Pathology underpins all branches of medical practice. It provides the core of medicine and is key to understanding the mechanisms by which disease is produced and progresses. Medicine cannot be learnt, understood, and practised without sufficient undergraduate exposure to pathology. Undergraduates need a solid understanding of pathology to embrace major advances during their medical careers, regardless of their eventual speciality. Pathology itself should be a rewarding career which should attract the more able students. However, there are a number of factors which preclude this.
Students are influenced by role models, particularly those with a talent for teaching. In recent years student enthusiasm is unlikely to be kindled since there has been a considerable reduction in academic pathology posts. This was highlighted in 2006, but even since then, there has been a further reduction of 46%. [1,2] Some of the reasons for this are that pathology research scores insufficiently in the Research Assessment Framework, clinical lecturer posts have been removed since they fail to contribute to the assessment returns, and academic posts have been converted into clinical NHS roles, thereby easing workload pressures.
Curriculum pressures have made room for other specialities at the expense of pathology. The traditional pathology course now finds little place in the modern curriculum. There is little in the way of replacement. Integrated clinical and pathology teaching has had variable, often poor, outcome; but it seems curriculum changes have resulted in “the baby being thrown out with the bath water”. Pathologists must ensure that they remain involved in teaching undergraduates and also in examining regardless of what form the curriculum and future examination take. By 2020, there will be 1500 additional places for medical students in the UK, but the large numbers already present in some schools – particularly those having undergone mergers- must not result in even further diminution of pathology teaching. 
To address this issue, in 2014 the Royal College of Pathologists (RCPath) formulated a curriculum for medical students, but the college is unclear about its implementation.  The GMC now proposes that all UK medical students, as well as those from abroad who wish to practice in the UK, will have to pass a common Medical Licensing Assessment (MLA), although this should not preclude assessments from their own medical schools. MLA proposals are awaited, but must include assessments in pathology.
The diminution of pathology teaching has already had an impact. Consultants in post, particularly in District General Hospitals report that advice has to be provided with considerable frequency to junior doctors who do not have the necessary background in pathology and consequently lack confidence. This is compounded by there being little patient continuity and less oversight of junior doctors by their seniors, brought on by the European Working Directive.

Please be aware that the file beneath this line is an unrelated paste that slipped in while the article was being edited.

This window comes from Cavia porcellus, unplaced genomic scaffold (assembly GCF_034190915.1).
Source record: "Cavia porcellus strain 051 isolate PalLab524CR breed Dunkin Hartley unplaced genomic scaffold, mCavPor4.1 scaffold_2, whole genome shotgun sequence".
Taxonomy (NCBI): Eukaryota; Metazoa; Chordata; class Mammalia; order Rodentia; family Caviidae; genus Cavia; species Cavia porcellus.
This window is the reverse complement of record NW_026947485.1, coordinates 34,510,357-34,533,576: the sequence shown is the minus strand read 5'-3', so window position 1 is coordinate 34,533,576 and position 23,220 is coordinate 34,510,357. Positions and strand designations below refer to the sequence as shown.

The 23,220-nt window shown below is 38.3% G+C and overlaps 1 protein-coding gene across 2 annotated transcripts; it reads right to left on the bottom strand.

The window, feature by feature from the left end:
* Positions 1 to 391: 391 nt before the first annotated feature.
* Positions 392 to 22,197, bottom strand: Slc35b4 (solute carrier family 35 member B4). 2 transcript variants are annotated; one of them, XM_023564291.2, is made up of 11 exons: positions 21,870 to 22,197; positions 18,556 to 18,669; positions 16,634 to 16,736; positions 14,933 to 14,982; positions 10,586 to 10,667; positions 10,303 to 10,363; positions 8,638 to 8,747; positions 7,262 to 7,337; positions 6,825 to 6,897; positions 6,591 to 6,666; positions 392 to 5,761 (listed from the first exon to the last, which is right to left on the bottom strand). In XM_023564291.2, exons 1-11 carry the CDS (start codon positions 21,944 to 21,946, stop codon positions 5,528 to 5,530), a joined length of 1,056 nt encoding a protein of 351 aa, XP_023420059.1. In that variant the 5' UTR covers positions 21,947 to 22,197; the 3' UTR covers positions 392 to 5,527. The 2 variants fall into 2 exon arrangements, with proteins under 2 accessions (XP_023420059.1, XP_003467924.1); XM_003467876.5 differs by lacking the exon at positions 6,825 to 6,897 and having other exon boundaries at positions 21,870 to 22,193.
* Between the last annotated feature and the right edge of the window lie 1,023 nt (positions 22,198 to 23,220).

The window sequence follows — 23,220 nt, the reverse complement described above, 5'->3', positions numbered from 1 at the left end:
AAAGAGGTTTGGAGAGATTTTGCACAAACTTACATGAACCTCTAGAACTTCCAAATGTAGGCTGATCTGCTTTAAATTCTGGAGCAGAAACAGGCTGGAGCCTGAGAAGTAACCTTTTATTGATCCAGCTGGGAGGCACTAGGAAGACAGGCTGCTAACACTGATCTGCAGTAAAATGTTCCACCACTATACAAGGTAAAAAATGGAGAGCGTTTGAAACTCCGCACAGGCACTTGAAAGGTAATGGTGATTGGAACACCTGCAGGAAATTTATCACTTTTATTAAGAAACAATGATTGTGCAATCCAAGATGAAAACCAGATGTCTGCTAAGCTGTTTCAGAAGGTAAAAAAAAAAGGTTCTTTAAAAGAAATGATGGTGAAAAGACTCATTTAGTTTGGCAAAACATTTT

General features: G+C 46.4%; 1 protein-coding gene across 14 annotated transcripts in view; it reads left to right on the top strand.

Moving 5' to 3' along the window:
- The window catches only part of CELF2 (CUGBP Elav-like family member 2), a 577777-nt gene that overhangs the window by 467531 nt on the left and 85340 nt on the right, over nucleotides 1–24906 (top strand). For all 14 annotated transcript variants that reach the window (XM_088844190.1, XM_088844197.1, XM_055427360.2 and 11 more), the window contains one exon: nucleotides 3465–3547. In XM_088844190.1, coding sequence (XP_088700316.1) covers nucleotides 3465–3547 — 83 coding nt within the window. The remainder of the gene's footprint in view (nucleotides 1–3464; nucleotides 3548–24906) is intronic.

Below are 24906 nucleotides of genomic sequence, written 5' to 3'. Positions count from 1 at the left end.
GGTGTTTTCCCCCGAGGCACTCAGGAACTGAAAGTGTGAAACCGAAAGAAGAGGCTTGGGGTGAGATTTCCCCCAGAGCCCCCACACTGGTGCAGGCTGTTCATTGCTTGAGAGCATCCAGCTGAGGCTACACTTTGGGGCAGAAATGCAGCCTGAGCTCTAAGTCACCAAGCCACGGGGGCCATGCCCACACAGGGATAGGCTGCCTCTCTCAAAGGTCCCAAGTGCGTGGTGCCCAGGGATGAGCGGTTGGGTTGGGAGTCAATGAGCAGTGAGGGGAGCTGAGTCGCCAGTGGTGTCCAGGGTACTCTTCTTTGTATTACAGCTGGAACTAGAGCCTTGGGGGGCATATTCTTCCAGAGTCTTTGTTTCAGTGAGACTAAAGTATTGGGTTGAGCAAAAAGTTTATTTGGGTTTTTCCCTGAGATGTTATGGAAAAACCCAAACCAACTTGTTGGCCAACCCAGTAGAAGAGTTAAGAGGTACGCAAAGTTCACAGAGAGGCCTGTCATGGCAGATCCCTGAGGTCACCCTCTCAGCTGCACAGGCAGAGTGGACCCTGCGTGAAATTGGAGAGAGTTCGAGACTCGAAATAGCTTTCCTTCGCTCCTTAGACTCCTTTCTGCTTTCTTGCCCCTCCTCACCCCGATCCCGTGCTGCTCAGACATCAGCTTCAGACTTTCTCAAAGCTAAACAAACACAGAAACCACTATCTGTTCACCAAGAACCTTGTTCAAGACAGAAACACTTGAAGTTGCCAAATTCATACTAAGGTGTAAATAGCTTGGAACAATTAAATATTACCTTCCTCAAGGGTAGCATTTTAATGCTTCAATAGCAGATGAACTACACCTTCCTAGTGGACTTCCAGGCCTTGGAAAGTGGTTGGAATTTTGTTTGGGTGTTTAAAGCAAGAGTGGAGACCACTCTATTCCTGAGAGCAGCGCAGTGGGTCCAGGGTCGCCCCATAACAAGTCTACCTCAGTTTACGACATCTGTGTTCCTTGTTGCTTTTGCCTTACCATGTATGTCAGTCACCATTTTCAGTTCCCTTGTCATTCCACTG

It is difficult to address some of these problems particularly as laboratory services are being outsourced for financial expediency. This gives students and trainees a poor recognition of what pathologists do. Joint ventures have been set up, but arrangements, with exceptions, make little allowance for the integrated approach of teaching and research, of particular importance in teaching hospitals.  Often the geographical and intellectual separation of service and academic activities precludes an interactive approach to the responsibilities of patient management and research. This is contrary to what should be provided by university hospitals and unlikely to encourage able students into pathology specialties.
Pathology initiatives to encourage recruitment such as MB/PhD programmes, pathology summer schools and case conferences involving pathologists may be merely tinkering at the edges but there is little information on outcome.
Financial constraints result in each medical specialty fighting its own corner, but this must not jeopardise the future of medical education and practice. Pathologists via their Royal College and their various societies, cannot do it alone, but perhaps pathologists themselves should have been more proactive in foreseeing threats and producing measures to emphasise the importance of their specialties. In the 1980s the Royal College of Surgeons would not recognise training posts unless there was a full range of Consultant and support services in pathology.  Alas, this is no longer the case. Perhaps other Royal Colleges could resuscitate this approach? Pathologists must ensure that organisations such as The Academy of Medical Royal Colleges, The Academy of Medical Sciences and the Medical Schools Council are aware of the current plight and are persistently pressurised to act. Ultimately, patients and the public will benefit.
Jangu Banatvala, Emeritus Professor of Virology, King’s College, London.
1. Wright, N.A., The Waxing and Waning of Academic Pathology: a Personal View.
Understanding Disease. A centenary celebration of the Pathological Society. Wiley, 2006. Editors, Peter A. Hall & Nicholas A Wright.
2. Fisher, D. Survey of Medical Clinical Academic Staffing Levels 2017: A report by The Medical Schools Council. 2017.
3. McAdams, A. Employment Adviser at The British Medical Association, June 2017
4. Pathology Undergraduate Curriculum, The Royal College of Pathologists, September 2014
5. The Bulletin of the Royal College of Pathologists, Number 179, July 2017
6. The Royal College of Surgeons, Manual of Basic Surgical Training, Appendix D, 1998